SOD1 Can Repress Respiration
Valeria C. Culotta, Ph.D.
Johns Hopkins University
NIEHS Grant P30ES003819
An NIEHS-supported study reports that an enzyme important in protecting cells from free radicals also helps repress respiration in rapidly dividing cells. The results reveal how yeast and cancer cells may repress respiration in favor of aerobic glycolysis, or fermentation, to promote rapid growth.
The researchers studied Cu/Zn superoxide dismutase (SOD1), which is known to help protect cells against oxidative stress. Using the yeast Saccharomyces cerevisiae, they revealed a new function for SOD1 in repressing respiration. When glucose and reactive oxygen are present, the enzyme binds to the casein kinase 1-gamma homologs Yck1p and Yck2p, protecting them from degradation. Yck1p and Yck2p are essential for respiratory repression, as well as nutrient sensing. Together, oxygen, glucose, and reactive oxygen make up a single circuit that can repress respiration through SOD1/casein kinase signaling. These results suggest that SOD1 acts as a metabolic focal point for integrating oxygen, nutrients (glucose), and reactive oxygen to direct energy metabolism.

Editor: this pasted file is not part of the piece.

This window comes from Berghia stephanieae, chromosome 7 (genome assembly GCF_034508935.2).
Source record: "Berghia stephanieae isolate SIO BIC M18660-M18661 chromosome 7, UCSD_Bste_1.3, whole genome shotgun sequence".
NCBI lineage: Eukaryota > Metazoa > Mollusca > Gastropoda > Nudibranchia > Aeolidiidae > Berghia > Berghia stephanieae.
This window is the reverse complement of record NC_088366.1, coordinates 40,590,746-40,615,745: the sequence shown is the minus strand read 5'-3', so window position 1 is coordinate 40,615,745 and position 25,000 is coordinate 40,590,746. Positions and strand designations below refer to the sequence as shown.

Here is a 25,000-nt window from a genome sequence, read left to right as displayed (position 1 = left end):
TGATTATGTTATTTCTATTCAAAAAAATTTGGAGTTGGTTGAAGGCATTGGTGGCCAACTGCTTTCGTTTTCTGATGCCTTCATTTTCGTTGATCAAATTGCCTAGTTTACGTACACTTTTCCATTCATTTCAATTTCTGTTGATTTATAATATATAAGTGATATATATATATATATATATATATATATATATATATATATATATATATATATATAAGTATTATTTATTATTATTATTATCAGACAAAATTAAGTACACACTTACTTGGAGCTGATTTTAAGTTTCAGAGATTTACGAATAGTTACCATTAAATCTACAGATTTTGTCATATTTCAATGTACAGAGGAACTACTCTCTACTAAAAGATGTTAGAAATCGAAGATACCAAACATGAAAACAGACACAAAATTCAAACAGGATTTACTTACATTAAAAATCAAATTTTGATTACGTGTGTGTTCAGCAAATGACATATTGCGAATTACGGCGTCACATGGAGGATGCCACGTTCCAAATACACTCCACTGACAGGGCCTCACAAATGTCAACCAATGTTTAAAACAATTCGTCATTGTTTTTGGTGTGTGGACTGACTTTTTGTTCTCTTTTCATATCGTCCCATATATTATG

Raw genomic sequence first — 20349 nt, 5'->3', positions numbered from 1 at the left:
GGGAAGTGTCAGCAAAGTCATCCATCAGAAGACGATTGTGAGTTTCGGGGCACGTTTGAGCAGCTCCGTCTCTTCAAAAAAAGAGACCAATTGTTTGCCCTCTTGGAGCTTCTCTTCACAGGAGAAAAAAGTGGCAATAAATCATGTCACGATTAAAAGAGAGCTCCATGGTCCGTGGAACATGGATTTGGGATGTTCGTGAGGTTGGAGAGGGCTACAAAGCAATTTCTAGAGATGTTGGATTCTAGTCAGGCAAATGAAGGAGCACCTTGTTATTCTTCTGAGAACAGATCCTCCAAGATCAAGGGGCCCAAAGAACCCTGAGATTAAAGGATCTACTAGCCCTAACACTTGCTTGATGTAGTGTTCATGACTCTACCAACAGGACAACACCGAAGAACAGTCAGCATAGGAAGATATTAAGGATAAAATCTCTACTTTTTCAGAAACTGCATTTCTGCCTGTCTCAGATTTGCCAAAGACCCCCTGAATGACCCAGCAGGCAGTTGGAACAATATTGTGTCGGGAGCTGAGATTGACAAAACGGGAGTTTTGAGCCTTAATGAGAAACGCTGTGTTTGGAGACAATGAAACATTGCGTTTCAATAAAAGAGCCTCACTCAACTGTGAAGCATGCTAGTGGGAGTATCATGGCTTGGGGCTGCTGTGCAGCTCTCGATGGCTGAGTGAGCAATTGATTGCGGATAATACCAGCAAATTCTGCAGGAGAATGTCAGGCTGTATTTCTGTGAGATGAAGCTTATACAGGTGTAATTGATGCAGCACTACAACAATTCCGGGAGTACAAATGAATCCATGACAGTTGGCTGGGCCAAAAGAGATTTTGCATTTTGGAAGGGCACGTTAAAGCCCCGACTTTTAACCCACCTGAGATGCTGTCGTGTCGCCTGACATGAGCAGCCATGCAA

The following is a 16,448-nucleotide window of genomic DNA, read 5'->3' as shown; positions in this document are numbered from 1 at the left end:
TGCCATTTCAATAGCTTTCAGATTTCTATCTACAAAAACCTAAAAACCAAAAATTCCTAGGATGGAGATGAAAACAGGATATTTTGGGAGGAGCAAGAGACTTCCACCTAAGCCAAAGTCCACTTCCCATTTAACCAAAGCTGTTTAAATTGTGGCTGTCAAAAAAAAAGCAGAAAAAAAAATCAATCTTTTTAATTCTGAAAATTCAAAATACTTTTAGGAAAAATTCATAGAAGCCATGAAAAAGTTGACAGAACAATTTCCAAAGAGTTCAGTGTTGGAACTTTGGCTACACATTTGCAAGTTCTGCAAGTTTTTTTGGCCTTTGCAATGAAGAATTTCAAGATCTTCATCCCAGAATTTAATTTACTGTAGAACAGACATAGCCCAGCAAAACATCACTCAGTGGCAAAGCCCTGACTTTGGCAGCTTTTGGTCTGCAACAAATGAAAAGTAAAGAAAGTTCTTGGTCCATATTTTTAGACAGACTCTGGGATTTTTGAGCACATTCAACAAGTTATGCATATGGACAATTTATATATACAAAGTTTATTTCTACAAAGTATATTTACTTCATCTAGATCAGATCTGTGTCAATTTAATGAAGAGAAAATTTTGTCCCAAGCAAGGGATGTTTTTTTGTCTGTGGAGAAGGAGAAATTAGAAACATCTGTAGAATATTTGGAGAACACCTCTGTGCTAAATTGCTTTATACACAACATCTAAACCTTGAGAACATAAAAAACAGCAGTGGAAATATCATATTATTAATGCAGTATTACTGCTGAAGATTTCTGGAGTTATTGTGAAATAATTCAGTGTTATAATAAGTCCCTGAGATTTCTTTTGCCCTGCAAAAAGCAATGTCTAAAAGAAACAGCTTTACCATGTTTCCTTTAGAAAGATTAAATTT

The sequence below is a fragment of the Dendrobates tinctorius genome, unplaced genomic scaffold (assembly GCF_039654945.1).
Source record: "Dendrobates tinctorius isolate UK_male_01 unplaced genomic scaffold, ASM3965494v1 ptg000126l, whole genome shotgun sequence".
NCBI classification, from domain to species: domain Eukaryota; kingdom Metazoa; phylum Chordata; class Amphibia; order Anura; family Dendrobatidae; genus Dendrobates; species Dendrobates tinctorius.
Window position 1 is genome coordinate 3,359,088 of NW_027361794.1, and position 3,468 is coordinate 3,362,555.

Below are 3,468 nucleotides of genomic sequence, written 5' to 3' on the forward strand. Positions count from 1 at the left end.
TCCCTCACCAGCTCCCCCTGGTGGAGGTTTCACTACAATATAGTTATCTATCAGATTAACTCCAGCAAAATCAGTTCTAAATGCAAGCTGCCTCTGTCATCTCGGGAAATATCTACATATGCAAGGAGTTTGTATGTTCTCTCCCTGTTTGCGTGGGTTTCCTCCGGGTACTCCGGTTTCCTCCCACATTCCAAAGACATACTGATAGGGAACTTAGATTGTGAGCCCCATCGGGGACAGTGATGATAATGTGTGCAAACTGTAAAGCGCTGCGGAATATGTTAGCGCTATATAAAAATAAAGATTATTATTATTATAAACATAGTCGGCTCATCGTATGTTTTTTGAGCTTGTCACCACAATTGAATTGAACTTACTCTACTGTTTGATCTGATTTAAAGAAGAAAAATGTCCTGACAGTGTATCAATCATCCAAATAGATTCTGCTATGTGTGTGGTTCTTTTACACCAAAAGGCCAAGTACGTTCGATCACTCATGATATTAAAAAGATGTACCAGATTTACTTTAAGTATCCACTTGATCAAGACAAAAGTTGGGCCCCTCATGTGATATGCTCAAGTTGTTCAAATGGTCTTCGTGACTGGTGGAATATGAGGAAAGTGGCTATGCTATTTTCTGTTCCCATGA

Citation: Reddi AR, Culotta VC. 2013. SOD1 integrates signals from oxygen and glucose to repress respiration. Cell 152(1-2):224-235.
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